Senator Seyarto Introduces Legislation to Prevent Early Criminal Court Dismissals

Senator Kelly Seyarto (R-Murrieta) has introduced SB 453 to address the mass court dismissals of backlogged criminal cases. 

Existing law guarantees criminal defendants’ right to a fair and speedy trial, and therefore certain deadlines need to be met in order for a criminal case to move forward, or it may be dismissed. While current California law allows extensions to be made in criminal cases where there is “good cause,” it does not define what “good cause” actually means. 

Unfortunately, this legal ambiguity has led to the release of defendants charged with violent and dangerous crimes. In Riverside County alone, over 1,000 criminal matters were dismissed in a 10-week period in late 2022, including charges of attempted murder, assault with a deadly weapon, sex crimes, DUIs, child abuse, and domestic violence. 

SB 453 would clarify that the term “good cause” may extend to instances of insufficient courtroom and/or staff availability, a problem that has long plagued the state. 

“The courts have faced an immense uphill battle since the pandemic hit, which, combined with the shortage of presiding judges, has resulted in thousands of cases being dismissed and criminals let back into our communities,” said Senator Seyarto. “This is dangerous and unacceptable. By clarifying the definition of ‘good cause,’ we ensure public safety and accountability, and give victims their chance for justice.”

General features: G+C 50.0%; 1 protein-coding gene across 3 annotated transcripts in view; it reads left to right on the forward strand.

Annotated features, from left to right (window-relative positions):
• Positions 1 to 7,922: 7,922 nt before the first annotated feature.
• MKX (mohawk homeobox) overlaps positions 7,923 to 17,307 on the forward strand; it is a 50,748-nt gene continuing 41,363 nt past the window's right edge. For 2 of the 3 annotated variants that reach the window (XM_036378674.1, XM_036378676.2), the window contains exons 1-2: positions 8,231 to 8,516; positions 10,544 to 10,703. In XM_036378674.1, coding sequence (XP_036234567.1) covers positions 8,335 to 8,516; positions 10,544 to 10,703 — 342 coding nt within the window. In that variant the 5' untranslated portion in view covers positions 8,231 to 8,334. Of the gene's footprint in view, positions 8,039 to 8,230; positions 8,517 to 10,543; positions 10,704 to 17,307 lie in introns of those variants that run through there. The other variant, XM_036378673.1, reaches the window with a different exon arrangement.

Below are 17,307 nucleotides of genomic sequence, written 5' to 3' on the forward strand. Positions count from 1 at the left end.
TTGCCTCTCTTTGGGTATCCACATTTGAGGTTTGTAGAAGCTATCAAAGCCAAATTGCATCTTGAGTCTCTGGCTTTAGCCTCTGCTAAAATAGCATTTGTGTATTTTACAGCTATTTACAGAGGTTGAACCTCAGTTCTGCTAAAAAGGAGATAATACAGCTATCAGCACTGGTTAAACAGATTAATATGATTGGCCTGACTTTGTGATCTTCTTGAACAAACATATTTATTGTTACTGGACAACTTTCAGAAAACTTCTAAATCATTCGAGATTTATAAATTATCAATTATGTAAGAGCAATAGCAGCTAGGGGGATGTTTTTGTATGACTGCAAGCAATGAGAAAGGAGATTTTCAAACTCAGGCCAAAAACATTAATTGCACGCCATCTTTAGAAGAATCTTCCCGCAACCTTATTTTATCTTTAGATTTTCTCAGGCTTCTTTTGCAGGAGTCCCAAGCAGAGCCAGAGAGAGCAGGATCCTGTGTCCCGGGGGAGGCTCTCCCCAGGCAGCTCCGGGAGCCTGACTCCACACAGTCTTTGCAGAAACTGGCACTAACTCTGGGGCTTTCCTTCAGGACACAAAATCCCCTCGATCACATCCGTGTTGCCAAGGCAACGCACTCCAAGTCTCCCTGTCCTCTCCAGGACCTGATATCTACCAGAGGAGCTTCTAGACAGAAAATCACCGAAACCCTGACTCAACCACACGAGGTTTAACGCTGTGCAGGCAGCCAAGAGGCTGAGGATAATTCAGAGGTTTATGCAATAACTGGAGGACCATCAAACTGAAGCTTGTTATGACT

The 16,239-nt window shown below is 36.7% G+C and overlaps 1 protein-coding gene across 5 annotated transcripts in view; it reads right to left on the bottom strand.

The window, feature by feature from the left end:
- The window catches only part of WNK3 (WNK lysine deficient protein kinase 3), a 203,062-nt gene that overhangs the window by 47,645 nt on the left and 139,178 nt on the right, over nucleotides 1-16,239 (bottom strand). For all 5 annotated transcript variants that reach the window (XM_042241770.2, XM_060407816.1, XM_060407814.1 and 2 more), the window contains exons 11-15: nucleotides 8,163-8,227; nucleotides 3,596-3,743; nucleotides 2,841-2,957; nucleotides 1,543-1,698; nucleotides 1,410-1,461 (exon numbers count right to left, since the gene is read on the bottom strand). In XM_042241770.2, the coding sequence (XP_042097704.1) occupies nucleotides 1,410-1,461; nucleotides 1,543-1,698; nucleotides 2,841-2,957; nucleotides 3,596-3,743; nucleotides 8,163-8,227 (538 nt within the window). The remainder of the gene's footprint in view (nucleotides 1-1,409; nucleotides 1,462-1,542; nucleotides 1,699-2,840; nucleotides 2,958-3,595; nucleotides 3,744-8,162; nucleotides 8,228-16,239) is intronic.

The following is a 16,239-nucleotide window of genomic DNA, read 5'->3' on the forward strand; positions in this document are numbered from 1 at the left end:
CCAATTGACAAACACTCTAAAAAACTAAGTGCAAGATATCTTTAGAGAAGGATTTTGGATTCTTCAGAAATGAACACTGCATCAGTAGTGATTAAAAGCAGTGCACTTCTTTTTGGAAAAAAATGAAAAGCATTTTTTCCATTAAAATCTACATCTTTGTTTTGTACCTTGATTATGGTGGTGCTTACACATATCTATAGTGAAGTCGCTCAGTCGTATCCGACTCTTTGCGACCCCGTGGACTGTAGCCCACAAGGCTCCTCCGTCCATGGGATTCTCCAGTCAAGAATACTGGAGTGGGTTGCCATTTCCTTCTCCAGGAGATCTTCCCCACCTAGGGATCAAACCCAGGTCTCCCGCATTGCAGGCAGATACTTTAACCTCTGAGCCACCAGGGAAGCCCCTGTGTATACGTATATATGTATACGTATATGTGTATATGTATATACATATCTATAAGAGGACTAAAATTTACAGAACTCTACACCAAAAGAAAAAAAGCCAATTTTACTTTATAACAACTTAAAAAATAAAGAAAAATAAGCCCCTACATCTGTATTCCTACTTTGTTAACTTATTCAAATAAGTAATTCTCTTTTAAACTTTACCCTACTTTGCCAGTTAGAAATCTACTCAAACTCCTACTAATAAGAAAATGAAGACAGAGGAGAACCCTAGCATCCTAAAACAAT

“We have experienced thousands of case dismissals in Riverside County due to a backlog of cases from the COVID-19 pandemic,” said Riverside County District Attorney Mike Hestrin. “SB 453 will assist our prosecution efforts by extending statutory due dates for criminal proceedings when needed for good cause, without infringing on constitutional speedy trial rights. SB 453 would be a valuable law for public safety, as it furthers the goal of our state constitution to resolve cases on their merits and would help ensure that victims receive justice in court for the crimes committed against them.”

As an additional call to action, the Inland Empire Republican Caucus has extended an invitation to Chief Justice Patricia Guerrero to visit the region and witness how the Inland Empire counties are impacted by the lack of fully staffed courts. Riverside and San Bernardino counties currently need 52 judges, which is over half of the statewide gap of 98, according to the 2022 Judicial Needs Assessment by the Judicial Council.